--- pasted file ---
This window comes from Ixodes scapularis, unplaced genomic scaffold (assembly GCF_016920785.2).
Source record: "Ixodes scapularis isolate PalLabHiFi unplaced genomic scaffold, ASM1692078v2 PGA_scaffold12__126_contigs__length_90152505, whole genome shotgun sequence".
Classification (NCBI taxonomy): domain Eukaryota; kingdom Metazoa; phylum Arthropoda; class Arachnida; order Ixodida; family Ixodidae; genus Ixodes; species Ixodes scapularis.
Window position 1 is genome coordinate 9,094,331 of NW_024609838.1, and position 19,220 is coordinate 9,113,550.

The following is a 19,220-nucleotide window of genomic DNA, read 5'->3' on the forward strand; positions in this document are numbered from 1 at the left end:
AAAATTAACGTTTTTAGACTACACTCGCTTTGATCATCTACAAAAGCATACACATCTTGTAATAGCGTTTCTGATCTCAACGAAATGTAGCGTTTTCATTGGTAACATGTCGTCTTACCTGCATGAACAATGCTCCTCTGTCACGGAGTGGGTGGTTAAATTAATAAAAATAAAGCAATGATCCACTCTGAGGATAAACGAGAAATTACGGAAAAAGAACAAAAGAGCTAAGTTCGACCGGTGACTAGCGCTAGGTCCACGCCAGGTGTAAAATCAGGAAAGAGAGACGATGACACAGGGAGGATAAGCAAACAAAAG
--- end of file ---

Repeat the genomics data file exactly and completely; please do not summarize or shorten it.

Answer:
This window comes from Ixodes scapularis, unplaced genomic scaffold (assembly GCF_016920785.2).
Source record: "Ixodes scapularis isolate PalLabHiFi unplaced genomic scaffold, ASM1692078v2 PGA_scaffold12__126_contigs__length_90152505, whole genome shotgun sequence".
Classification (NCBI taxonomy): domain Eukaryota; kingdom Metazoa; phylum Arthropoda; class Arachnida; order Ixodida; family Ixodidae; genus Ixodes; species Ixodes scapularis.
Window position 1 is genome coordinate 9,094,331 of NW_024609838.1, and position 19,220 is coordinate 9,113,550.

The following is a 19,220-nucleotide window of genomic DNA, read 5'->3' on the forward strand; positions in this document are numbered from 1 at the left end:
AAAATTAACGTTTTTAGACTACACTCGCTTTGATCATCTACAAAAGCATACACATCTTGTAATAGCGTTTCTGATCTCAACGAAATGTAGCGTTTTCATTGGTAACATGTCGTCTTACCTGCATGAACAATGCTCCTCTGTCACGGAGTGGGTGGTTAAATTAATAAAAATAAAGCAATGATCCACTCTGAGGATAAACGAGAAATTACGGAAAAAGAACAAAAGAGCTAAGTTCGACCGGTGACTAGCGCTAGGTCCACGCCAGGTGTAAAATCAGGAAAGAGAGACGATGACACAGGGAGGATAAGCAAACAAAAG